Block printing is one of the oldest - and also often considered as one of the most artistic - methods of printing textile and articles from bedsheets and sarees to handkerchiefs, lungis and pagdis by hand. Kashipur in Uttarakhand is known for having mastered this process, and most of the printing processes are done on utility items.

Kashipur Block Printing

Another beautiful textile from the region: Picchaura painted textiles are another kind we adore from Uttarakhand, especially thanks to the detailing that goes into it. Traditionally, a Pichhaura veil is part of a bride’s attire, painted by a group of women for the special occasion with swastik motifs and dots - the colours used are generally red and yellow to symbolise conjugal life, health and prosperity.

Madhya Pradesh

VII. Bagh block printing

Closely linked with the garment traditions of the Bhil and Bhilala tribes or Jhabua and Dhar, Bagh block printing is found in this state smack bang in the middle of India, with cities like Bagh, Ujjain, Mandsaur, Indore and Gwalior especially associated with the craft. The printers are known as Khatris and trace their origins to Rajasthan; they are historically Hindus who accepted Islam but retained their names. Characterised by geometrical patterns of floral motifs done on blue, red and black backgrounds, the art is today struggling, and it’s only the printers who are open to experimentation who are able to earn their livelihood from it.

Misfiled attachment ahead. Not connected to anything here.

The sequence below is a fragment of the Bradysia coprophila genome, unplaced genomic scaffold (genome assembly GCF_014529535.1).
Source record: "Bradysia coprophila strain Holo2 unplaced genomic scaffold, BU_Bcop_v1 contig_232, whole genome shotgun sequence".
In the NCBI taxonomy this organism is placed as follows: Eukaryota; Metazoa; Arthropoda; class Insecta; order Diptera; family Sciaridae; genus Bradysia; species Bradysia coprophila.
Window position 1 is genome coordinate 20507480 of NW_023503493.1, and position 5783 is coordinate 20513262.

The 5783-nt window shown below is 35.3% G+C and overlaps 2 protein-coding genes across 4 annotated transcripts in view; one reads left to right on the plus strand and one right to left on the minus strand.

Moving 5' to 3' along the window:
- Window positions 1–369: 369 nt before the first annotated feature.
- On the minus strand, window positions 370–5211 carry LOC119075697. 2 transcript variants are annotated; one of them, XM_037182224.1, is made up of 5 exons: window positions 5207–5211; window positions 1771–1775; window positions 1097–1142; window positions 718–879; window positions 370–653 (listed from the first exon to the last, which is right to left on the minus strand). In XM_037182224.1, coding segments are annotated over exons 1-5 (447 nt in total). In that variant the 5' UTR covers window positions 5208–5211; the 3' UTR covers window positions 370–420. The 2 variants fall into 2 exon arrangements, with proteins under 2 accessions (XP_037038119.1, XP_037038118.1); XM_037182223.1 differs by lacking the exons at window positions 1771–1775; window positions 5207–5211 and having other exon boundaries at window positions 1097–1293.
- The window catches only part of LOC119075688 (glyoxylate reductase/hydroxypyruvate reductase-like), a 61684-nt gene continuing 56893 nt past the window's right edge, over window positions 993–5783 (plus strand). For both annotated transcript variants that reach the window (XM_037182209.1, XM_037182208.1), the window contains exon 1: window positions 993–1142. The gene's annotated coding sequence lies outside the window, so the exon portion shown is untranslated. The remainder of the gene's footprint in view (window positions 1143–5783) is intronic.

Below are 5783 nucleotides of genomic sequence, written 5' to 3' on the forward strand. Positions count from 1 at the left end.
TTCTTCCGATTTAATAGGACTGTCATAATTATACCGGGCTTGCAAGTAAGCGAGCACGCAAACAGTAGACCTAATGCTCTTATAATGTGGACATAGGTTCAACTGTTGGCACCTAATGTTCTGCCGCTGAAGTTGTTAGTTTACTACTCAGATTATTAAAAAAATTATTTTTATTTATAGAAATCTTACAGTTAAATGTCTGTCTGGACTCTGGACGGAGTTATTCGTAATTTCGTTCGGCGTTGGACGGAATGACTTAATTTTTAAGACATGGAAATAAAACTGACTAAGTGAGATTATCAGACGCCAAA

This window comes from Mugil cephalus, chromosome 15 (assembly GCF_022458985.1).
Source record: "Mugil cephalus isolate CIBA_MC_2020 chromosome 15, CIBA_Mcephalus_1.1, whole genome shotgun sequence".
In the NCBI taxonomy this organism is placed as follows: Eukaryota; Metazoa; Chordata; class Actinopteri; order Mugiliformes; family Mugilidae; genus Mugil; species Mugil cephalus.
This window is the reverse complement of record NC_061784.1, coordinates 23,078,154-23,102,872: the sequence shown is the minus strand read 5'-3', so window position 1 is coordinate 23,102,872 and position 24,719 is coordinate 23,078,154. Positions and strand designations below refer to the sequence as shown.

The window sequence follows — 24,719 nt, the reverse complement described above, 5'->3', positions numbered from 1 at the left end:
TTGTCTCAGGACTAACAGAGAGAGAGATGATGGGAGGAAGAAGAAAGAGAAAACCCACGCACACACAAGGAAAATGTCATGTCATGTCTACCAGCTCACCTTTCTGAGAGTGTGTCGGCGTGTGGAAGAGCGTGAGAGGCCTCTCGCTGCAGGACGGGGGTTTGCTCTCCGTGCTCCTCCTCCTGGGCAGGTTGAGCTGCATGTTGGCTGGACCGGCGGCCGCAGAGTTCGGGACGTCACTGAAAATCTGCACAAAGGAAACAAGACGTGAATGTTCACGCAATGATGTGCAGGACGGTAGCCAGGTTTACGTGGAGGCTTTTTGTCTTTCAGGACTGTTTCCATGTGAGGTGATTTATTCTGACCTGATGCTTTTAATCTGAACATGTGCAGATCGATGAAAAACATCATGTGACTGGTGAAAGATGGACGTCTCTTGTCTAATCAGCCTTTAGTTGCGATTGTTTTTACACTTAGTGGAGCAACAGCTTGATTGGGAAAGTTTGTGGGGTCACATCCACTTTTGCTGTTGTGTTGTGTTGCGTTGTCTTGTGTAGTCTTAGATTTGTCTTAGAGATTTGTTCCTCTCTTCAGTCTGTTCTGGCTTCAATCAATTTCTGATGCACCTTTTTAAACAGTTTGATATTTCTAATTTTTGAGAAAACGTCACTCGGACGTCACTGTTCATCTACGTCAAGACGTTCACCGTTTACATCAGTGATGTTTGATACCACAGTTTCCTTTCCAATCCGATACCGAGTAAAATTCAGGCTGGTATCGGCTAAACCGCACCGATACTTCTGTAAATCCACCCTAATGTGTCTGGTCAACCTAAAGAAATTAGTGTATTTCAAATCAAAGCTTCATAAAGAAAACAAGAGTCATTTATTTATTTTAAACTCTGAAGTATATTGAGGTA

Bagh Block Printing

Other beautiful textiles from the region: The Malwa region of the state is known for their tie-dyed odhani and lugda textiles, traditionally worn during marriages and festivals.


VIII. Pata weave